(Continued from Part 1 and Part 2 )
But which country of the 25 odd ones would I choose pursue?
Brazil stood out to me for several reasons: 1) The language requirement was "Proficient spoken and written Portuguese is required at the time of application. Consideration will be given to applicants with significant Spanish language skills who have begun study of Portuguese." Check! 2) I was already interested in Brazilian music and culture, 3) I have friends who are musicians in Brazil who I could ask if they have any personal contacts in any Brazilian El Sistema programs in order to help obtain letters of invitation from the programs, 4) The Brazilian El Sistema programs I found were in general older than the US El Sistema programs, with the oldest being 15 years old, so they have had more time to adjust and tweak their programs, and 5) Brazil is more similar to the US in some ways than most of the other countries with El Sistema programs, being a very large and populous country with a large economy.
Through some online research, I identified 6 El Sistema inspired programs in Brazil that I could potentially work with and study. I emailed my Brazilian music friends to see if any of them knew anyone involved with any of these programs. All 3 of them actually each knew one other person who was involved in one of the programs (and luckily they were involved in different programs of the 6). I followed each of these 3 leads for 3 of these 6 programs, through writing up emails in Portuguese, sending them to my Brazilian friends to proofread, and then emailing them to the contacts. I also sent emails in Portuguese "out of the blue," with no pre-established connection or contacts, to the other 3 programs.
After probably about 2 or 3 months, essentially the whole summer, of emailing and working (this by far was the most difficult and time consuming part of the whole process) I had obtained signed letters of invitation to come pursue this research via email from 2 of the programs! These official letters of invitation are very important in the application and if you can get one (or something similar) from a person or organization saying that they WANT you to come to their country and work with them, it makes your application immediately very strong. The first of the 2 programs that invited me, NEOJIBA (State Youth and Children's Orchestra Centers of Bahia) which is centered in Salvador, I had gotten in contact with through one of my Brazilian friends who has a friend who works with them. The other program, "Orquestrando a Vida" (Orchestrating Life), which is located in the smaller city of Campos dos Goytacazes in the state of Rio de Janiero, had simply responded to my "out of the blue" email and said they'd love to have me. Of the other 4 programs I pursued, 2 I had received initial responses from, yet never was able to secure a letter, while the other 2 never responded at all to my emails.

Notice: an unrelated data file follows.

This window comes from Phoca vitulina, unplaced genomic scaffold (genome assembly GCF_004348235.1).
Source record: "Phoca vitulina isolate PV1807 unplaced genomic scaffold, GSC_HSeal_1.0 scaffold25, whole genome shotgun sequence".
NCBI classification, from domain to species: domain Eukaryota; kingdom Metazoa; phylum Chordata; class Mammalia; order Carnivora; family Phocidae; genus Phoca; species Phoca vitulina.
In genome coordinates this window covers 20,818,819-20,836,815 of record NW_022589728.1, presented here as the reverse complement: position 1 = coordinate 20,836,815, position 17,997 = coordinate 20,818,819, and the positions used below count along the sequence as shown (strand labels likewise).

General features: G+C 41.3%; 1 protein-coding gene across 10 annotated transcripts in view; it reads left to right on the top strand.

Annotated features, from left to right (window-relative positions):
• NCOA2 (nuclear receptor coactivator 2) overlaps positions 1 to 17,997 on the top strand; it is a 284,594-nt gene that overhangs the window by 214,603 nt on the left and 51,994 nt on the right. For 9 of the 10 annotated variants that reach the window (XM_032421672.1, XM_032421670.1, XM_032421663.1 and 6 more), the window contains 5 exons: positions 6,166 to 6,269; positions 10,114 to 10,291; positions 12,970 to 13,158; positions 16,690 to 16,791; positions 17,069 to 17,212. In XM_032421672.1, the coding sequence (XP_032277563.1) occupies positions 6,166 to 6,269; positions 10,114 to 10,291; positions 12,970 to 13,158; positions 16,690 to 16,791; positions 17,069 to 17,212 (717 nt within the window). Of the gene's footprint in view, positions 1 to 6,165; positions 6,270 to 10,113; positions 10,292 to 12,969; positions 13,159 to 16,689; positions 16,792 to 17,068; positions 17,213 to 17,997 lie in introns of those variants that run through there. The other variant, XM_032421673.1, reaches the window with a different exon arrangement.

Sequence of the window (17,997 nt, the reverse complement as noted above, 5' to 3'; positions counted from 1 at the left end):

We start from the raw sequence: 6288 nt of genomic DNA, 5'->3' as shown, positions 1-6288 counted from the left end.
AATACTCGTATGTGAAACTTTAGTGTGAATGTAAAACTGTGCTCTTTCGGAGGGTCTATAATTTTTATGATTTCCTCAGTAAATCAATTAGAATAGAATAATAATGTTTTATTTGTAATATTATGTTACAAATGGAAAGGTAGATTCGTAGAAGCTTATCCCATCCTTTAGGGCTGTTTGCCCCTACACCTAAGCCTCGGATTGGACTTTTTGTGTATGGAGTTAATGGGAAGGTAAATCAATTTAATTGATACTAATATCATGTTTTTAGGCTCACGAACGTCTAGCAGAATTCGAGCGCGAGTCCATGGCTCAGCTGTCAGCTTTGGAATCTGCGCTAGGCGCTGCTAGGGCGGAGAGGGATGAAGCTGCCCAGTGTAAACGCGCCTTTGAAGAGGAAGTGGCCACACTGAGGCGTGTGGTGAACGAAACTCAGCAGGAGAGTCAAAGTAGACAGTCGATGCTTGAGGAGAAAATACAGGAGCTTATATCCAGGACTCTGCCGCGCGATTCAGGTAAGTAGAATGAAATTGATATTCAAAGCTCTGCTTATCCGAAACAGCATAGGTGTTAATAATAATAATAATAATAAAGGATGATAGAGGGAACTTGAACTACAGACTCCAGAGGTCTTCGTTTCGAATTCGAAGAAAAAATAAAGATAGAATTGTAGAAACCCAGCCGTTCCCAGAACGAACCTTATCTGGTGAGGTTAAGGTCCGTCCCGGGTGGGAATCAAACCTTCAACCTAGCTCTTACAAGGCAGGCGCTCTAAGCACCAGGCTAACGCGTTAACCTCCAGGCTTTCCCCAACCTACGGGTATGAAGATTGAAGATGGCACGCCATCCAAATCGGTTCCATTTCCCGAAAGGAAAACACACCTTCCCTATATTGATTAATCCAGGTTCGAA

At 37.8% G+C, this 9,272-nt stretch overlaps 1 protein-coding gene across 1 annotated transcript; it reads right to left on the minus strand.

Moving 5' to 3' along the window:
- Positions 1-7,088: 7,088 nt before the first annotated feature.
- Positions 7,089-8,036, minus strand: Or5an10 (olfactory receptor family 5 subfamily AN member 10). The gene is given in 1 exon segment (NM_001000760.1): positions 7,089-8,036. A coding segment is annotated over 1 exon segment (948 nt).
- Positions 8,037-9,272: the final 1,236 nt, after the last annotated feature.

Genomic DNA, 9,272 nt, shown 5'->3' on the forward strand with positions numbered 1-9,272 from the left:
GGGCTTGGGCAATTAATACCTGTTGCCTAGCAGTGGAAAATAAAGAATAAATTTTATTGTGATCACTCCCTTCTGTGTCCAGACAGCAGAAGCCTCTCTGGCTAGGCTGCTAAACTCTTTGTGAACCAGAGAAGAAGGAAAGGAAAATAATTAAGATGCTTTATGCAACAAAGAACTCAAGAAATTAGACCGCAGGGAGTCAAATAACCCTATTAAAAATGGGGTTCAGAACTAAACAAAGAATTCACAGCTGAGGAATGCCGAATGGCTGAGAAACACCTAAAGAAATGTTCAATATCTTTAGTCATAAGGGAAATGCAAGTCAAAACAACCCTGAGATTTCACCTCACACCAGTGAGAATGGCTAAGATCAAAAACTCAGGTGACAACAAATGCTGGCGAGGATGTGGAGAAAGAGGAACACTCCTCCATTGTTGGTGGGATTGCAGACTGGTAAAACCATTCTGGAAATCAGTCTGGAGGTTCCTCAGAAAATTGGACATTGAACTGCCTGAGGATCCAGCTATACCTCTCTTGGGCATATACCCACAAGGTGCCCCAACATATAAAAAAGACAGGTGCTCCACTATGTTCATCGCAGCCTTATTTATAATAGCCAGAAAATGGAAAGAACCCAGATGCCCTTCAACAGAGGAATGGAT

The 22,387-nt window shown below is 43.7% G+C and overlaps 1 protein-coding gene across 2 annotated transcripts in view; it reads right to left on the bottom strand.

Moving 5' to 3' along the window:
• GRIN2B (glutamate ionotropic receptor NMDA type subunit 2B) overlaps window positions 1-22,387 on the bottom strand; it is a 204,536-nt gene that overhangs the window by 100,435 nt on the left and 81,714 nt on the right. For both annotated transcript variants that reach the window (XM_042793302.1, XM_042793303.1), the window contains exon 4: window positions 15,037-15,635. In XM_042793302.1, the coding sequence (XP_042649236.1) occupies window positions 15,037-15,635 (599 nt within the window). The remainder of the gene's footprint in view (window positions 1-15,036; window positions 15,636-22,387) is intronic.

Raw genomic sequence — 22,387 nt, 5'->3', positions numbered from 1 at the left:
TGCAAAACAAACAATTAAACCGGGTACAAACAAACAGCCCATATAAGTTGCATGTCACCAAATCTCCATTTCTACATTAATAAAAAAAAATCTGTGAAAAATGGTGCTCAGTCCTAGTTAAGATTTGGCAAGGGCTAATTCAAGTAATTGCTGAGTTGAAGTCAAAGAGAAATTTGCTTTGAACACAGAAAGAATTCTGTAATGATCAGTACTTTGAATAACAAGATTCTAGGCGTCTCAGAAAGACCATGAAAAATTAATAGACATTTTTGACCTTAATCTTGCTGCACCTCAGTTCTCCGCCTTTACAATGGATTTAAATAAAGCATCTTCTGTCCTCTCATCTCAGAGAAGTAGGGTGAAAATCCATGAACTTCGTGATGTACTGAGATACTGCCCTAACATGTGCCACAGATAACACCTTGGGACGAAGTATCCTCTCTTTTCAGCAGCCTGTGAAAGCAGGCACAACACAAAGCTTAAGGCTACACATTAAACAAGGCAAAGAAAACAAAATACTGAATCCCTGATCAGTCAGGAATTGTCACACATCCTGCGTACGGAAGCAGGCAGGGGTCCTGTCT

These letters were a huge step! I now knew that I was going to follow through and complete the whole Fulbright application process. However, all applicants to Brazil need to have an affiliation with an academic institution. I began looking at the Fulbright directory of past grantees and found a music professor and composer from Lake Forest College (near Chicago, IL) who had gone to Rio de Janiero and taught at the Federal University of the State of Rio de Janiero (UNIRIO) on a Fulbright (For U.S. citizens, there are two different kinds of Fulbright programs, one for students [which I applied to] and one for 'Scholars', which is what this professor had done). I emailed her about my project and how I was searching for an affiliation, and she replied that she knew the head of the graduate music department at UNIRIO well and gave me his email address. I emailed him, he was enthusiastic and wrote, signed, and emailed me a letter. That was pretty easy!
With these three letters and affiliations secured, it was time (this was about August now) to begin work on the actual Fulbright application, which was due in mid-October. Since I was not enrolled in a university at this time, having graduated from the University of Colorado (CU) in May, I could either apply as an "at large" candidate or through my alma mater if they would allow me to. I had already spoken to the Office of International Education at CU just after graduating before I had moved out of town to tell them of my interest in applying for the Fulbright, and they were happy to let me apply through them. The benefit of that was simply that I had them to ask questions of, to read over and give me feedback on my essays, and that they would do an on-campus screening round to help strengthen applications before sending them off to the national Fulbright program.
Most of the application was fairly simple, just like any scholarship or college application (achievements, personal information, education, etc.), but there are two every important essays: the "Statement of Grant Purpose" which is basically a project proposal, and the "Personal Statement". These essays took several weeks of refining, and I was lucky to have several copies of essays from successful applicants as models given to me by the Office of International Education at CU as well as the essays of the girl who went to Venezuela. These helped tremendously, plus I had no less than 8 people read and edit my essay drafts, including my Dad, girlfriend, the girl who went to Venezuela, the staff at the Office International Education, several professors, and another girl who I met at a Portuguese language meetup in Cambridge, MA who had done a Fulbright to Brazil already. Needless to say, I felt my essays were very strong by the time I had submitted them.
The only other big hurdle was getting my language skills evaluated.
(Cue dramatic music! DUN DUN DUN!!)
Part 4 (the final part) is coming soon!